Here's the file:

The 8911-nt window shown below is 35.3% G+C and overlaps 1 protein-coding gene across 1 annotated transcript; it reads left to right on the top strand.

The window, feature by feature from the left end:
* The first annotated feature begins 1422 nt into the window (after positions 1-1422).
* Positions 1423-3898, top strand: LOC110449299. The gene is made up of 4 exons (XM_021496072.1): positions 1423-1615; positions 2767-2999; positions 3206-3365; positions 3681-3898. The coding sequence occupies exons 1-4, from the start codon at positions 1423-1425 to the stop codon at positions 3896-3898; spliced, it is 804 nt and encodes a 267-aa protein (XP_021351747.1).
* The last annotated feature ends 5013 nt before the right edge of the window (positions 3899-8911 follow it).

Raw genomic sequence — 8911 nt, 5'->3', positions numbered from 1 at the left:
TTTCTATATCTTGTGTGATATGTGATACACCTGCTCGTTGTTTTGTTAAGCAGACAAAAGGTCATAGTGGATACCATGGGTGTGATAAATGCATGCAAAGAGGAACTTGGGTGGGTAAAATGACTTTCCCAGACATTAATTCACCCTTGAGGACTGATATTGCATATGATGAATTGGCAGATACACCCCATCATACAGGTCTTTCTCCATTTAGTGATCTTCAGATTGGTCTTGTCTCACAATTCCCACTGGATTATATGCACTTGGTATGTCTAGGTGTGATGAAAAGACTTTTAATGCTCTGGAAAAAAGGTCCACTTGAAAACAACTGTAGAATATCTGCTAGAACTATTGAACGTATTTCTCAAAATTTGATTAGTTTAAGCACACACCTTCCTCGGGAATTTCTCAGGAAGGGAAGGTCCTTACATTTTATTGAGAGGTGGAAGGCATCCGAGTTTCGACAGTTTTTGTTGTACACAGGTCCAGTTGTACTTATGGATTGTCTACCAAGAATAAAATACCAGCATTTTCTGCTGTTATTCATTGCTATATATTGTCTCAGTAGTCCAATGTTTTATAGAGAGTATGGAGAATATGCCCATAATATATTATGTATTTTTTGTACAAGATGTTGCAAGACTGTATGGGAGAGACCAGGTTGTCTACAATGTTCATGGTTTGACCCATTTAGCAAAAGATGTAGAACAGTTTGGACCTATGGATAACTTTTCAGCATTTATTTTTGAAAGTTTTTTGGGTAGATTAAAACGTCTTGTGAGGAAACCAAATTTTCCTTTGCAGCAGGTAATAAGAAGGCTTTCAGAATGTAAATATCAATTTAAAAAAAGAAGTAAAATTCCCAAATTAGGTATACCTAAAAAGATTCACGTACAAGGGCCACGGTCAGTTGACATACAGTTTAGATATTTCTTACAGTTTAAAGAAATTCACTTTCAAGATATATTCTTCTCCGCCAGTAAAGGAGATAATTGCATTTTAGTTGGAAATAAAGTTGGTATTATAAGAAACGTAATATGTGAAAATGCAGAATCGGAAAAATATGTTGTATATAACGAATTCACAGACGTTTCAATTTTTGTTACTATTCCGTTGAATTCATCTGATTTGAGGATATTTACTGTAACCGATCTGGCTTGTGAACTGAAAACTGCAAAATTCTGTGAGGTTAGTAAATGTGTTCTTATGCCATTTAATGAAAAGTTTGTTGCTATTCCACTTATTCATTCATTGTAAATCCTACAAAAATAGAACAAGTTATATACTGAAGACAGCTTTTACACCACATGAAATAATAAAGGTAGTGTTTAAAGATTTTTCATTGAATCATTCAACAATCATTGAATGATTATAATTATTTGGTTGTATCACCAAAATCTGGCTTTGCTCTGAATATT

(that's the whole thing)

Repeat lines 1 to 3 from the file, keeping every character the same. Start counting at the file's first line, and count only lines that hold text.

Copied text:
The 8911-nt window shown below is 35.3% G+C and overlaps 1 protein-coding gene across 1 annotated transcript; it reads left to right on the top strand.

The window, feature by feature from the left end:
* The first annotated feature begins 1422 nt into the window (after positions 1-1422).